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Prevention key in avoiding West Nile virus

By Staff | Jul 22, 2008

In 2007, there were 30 confirmed cases of West Nile virus in Iowa. In addition to West Nile, though, there are a number of other diseases that can be spread by mosquitoes and other insects.

This year to date, 28 cases of West Nile in humans have been reported throughout the U.S., with four of those cases in North Dakota.

The first line of defense, of course, is insect repellent. Following are products recommended by the Centers for Disease control for repelling mosquitoes:

n DEET. This is the most common insect repellent, and very effective.

n Picaridin.

n Oil of lemon eucalyptus or PMD.

n IR3535.

The Environmental Protection Agency considers DEET and Picaridin as conventional repellents and oil of lemon eucalyptus, PMD, and IR 3535 as biopesticide repellents derived from natural materials.

As is the case with any chemical, there are some basic precautions one should take when applying insect repellents to the body:

n Apply repellents only to exposed skin and/or clothing as specified on the product label.

n Never use repellents over cuts, wounds or irritated skin.

n Do not apply to eyes or mouth.

n Do not allow children to handle insect repellents.

n Use just enough repellent to cover exposed skin and/or clothing.

n After returning indoors, wash treated skin with soap and water or bathe.

n If you or your child get a rash or other bad reaction from an insect repellent, stop using the repellent, wash the repellent off with mild soap and water and call a local poison control center for further guidance.

There are other precautions you can take to prevent mosquitoes from biting.

Get rid of their habitat. That means getting rid any unnecessary standing pools of water on your property. Check wheelbarrows, old tires and unused children’s swimming pools since they are places where mosquitoes can breed. Also, keep your grass mowed since tall grass harbors mosquitoes.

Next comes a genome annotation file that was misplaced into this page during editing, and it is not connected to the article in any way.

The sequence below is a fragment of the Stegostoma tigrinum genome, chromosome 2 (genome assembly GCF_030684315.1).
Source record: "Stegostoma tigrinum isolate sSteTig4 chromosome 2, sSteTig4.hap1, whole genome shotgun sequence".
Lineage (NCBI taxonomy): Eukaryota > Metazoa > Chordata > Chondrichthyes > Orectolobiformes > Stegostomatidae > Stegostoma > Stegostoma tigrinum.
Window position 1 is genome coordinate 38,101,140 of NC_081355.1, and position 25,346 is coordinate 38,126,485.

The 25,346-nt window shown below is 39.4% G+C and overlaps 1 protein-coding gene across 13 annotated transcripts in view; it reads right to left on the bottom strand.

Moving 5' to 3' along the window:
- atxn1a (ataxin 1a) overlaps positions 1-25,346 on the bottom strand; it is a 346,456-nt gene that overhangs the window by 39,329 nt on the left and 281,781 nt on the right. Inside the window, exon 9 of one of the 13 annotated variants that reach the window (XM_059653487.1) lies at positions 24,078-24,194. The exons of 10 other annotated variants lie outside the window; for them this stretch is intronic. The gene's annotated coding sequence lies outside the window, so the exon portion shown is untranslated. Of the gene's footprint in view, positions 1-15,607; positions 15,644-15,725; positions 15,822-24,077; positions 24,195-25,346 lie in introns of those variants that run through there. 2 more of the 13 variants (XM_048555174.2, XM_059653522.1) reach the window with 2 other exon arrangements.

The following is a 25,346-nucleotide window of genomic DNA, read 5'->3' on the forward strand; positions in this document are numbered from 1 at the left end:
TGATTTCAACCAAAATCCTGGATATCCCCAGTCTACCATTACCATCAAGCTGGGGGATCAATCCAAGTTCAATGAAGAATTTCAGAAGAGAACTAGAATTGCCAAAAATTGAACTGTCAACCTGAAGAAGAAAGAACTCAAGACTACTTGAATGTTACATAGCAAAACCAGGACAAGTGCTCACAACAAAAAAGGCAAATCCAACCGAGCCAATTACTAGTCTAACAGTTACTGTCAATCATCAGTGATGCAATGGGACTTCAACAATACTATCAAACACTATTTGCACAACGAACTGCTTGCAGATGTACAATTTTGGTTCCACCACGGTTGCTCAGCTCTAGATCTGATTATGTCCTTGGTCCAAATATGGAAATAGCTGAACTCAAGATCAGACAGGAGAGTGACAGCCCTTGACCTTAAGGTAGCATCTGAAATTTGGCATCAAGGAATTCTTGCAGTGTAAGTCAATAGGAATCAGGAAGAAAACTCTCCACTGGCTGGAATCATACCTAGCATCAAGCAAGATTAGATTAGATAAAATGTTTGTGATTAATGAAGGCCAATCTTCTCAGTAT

When you’re outdoors, consider lighting a citronella candle to keep mosquitoes away. Some people are firm believers in lighting outdoor fireplaces since the smoke repels flying insects.

Be especially careful for young children or infants in the outdoors. Place mosquito netting over infant carriers.

Mosquitoes are especially active at dusk. Consider staying indoors at that time.

Make sure you have screens on all doors and windows and that they’re in good repair.

If you should have a severe reaction to mosquito bites, consider using an antihistamine to reduce the itch. If you’re unsure of any possible reaction to antihistamines, check first with your doctor before using them.

As weather turns wetter, there can be more mosquito hatches. Also, understand that slow-moving or still water can be a breeding ground for mosquitoes. So avoid those areas unless you have mosquito repellent. Also consider wearing a light, long-sleeved shirt and a hat.

Using a few preventive measures can make the difference between a fun summer outing and a miserable experience.